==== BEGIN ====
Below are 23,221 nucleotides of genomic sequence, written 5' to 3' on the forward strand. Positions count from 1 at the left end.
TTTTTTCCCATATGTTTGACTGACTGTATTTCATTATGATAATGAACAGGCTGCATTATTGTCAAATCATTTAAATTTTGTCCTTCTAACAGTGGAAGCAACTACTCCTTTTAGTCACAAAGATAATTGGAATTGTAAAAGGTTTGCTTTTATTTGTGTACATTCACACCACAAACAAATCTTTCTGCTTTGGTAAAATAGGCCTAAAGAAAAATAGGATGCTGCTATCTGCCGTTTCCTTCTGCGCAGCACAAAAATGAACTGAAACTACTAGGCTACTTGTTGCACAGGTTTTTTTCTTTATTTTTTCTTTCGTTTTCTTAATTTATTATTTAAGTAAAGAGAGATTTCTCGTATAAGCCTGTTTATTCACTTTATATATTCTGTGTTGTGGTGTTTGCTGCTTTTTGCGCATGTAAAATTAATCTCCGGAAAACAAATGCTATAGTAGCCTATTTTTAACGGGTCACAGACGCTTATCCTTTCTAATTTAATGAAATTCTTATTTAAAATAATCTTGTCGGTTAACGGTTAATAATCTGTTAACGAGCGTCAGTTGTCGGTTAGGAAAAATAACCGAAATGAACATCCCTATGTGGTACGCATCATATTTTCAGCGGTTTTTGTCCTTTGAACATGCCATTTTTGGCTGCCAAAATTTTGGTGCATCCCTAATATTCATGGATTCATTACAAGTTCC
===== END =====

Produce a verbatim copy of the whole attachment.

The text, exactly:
Below are 23,221 nucleotides of genomic sequence, written 5' to 3' on the forward strand. Positions count from 1 at the left end.
TTTTTTCCCATATGTTTGACTGACTGTATTTCATTATGATAATGAACAGGCTGCATTATTGTCAAATCATTTAAATTTTGTCCTTCTAACAGTGGAAGCAACTACTCCTTTTAGTCACAAAGATAATTGGAATTGTAAAAGGTTTGCTTTTATTTGTGTACATTCACACCACAAACAAATCTTTCTGCTTTGGTAAAATAGGCCTAAAGAAAAATAGGATGCTGCTATCTGCCGTTTCCTTCTGCGCAGCACAAAAATGAACTGAAACTACTAGGCTACTTGTTGCACAGGTTTTTTTCTTTATTTTTTCTTTCGTTTTCTTAATTTATTATTTAAGTAAAGAGAGATTTCTCGTATAAGCCTGTTTATTCACTTTATATATTCTGTGTTGTGGTGTTTGCTGCTTTTTGCGCATGTAAAATTAATCTCCGGAAAACAAATGCTATAGTAGCCTATTTTTAACGGGTCACAGACGCTTATCCTTTCTAATTTAATGAAATTCTTATTTAAAATAATCTTGTCGGTTAACGGTTAATAATCTGTTAACGAGCGTCAGTTGTCGGTTAGGAAAAATAACCGAAATGAACATCCCTATGTGGTACGCATCATATTTTCAGCGGTTTTTGTCCTTTGAACATGCCATTTTTGGCTGCCAAAATTTTGGTGCATCCCTAATATTCATGGATTCATTACAAGTTCC